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Weekly Jewish Wisdom

august 17, 2017

Hate Reading

“You shall not hate your fellow in your heart. Reprove your fellow and incur no guilt because of him.”
— Leviticus 19:17

 

An all too common photo appeared in many newspapers this week. A spit of sidewalk was littered with flowers and placards, photos and small gifts in honor of the newly dead to crime and injustice. This time it showed a photo of a young woman, Heath Heyer, killed in a hate crime in Charlottesville, VA. While the circumstances are not insignificant, the photo is one to which we’ve almost become immune. Drawn in marker and stuck with masking tape to the asphalt was a sign “No Place for Hate!” Don’t be fooled. This slogan is only emotional wallpaper covering up layers and layers of hate.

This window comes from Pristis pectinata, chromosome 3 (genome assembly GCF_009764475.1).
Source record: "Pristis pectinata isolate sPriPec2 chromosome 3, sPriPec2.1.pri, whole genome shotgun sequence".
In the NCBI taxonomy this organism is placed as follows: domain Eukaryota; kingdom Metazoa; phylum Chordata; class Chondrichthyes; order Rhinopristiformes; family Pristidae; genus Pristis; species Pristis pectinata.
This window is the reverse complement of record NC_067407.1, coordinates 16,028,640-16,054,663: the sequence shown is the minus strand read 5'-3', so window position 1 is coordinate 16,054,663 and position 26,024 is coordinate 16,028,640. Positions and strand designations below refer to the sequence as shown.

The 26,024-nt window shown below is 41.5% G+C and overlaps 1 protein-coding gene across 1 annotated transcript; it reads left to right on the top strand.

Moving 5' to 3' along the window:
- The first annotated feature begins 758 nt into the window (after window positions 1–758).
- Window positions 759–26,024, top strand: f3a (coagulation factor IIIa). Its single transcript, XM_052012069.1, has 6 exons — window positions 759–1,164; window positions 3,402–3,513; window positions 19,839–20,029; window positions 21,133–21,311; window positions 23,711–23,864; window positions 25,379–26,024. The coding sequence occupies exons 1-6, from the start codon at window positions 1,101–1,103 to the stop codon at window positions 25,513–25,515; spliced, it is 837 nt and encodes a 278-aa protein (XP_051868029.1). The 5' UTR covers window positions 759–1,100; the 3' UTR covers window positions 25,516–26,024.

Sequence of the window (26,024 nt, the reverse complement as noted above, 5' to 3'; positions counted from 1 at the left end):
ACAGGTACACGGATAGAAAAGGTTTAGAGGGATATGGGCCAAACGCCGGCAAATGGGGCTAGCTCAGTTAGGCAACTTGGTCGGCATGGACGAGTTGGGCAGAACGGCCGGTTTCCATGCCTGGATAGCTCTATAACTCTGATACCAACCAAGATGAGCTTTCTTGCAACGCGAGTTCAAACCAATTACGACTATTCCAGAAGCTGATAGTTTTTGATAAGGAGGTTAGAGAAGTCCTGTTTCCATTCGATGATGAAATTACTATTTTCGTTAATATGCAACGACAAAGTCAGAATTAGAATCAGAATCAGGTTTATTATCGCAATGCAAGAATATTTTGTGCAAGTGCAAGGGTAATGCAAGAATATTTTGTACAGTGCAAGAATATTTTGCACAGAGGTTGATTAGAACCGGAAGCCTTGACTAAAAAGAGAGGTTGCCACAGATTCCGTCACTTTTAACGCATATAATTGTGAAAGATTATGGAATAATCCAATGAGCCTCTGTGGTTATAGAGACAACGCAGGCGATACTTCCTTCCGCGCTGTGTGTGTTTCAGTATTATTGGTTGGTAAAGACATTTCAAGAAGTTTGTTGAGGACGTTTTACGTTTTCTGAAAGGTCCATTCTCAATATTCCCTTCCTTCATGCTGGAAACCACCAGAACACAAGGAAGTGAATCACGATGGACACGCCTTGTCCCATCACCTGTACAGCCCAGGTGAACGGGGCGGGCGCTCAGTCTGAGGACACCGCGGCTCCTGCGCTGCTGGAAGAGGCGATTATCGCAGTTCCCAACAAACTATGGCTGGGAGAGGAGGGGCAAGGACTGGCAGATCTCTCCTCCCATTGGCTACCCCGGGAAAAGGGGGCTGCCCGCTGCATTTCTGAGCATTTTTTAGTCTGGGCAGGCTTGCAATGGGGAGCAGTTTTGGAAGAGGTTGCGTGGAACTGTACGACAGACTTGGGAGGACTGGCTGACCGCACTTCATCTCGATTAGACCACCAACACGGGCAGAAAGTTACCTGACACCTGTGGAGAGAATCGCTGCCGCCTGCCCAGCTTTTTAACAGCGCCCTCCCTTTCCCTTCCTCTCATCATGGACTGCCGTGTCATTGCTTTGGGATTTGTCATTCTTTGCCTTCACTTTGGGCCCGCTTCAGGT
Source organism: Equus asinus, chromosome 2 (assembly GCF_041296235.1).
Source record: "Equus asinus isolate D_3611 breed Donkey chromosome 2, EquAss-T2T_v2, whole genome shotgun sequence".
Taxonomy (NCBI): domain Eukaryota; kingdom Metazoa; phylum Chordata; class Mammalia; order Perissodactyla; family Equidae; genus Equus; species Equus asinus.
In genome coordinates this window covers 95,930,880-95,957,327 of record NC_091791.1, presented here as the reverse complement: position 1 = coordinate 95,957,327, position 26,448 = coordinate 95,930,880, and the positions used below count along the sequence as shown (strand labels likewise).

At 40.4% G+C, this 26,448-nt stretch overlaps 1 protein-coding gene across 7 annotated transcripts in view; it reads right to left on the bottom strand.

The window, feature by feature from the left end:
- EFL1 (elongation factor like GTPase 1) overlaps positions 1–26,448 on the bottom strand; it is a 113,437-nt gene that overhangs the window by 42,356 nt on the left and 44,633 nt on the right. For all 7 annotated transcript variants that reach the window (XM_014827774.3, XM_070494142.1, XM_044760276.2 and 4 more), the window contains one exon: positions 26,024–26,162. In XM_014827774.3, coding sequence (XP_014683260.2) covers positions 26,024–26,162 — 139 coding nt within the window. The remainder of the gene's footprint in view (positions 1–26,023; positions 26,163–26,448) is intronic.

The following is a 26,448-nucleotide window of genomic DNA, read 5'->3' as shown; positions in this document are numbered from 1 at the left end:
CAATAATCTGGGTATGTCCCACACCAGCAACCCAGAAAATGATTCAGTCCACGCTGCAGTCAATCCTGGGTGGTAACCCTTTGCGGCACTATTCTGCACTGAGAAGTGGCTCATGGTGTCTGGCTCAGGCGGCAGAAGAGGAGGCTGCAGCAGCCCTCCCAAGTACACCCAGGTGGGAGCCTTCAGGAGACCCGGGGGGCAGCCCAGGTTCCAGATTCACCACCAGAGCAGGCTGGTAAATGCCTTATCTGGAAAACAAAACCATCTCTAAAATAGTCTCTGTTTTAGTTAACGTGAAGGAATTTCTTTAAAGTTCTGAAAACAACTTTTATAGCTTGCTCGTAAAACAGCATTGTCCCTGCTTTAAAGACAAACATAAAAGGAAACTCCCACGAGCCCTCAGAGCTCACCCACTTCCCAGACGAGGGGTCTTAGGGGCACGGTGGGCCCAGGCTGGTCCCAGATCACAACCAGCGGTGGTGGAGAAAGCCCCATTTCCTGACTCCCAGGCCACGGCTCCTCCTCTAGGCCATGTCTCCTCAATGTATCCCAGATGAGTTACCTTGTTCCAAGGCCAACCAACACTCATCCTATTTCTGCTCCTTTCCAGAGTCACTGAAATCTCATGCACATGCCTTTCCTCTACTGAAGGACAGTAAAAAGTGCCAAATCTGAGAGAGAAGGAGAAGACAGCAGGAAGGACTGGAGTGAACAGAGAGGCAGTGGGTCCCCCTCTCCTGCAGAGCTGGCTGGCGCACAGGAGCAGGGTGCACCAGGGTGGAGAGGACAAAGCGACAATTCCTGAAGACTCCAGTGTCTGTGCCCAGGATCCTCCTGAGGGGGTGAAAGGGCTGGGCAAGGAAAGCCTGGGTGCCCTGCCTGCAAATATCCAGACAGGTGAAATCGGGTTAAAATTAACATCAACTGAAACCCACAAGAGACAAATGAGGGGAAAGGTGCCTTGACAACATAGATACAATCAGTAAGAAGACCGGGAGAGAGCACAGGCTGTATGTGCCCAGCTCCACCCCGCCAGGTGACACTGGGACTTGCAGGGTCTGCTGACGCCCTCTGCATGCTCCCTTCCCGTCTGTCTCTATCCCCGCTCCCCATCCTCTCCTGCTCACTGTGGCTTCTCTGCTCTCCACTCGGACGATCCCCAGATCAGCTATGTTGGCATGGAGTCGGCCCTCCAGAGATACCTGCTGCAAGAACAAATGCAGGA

When I was a kid, I remember my father would often say, “Never say hate.” We could dislike someone or something, but we were advised not to have such strong negative emotions that we weren’t able to redeem our bad feelings. “I have decided to stick with love,” said Martin Luther King Jr., “Hate is too great a burden to bear.”

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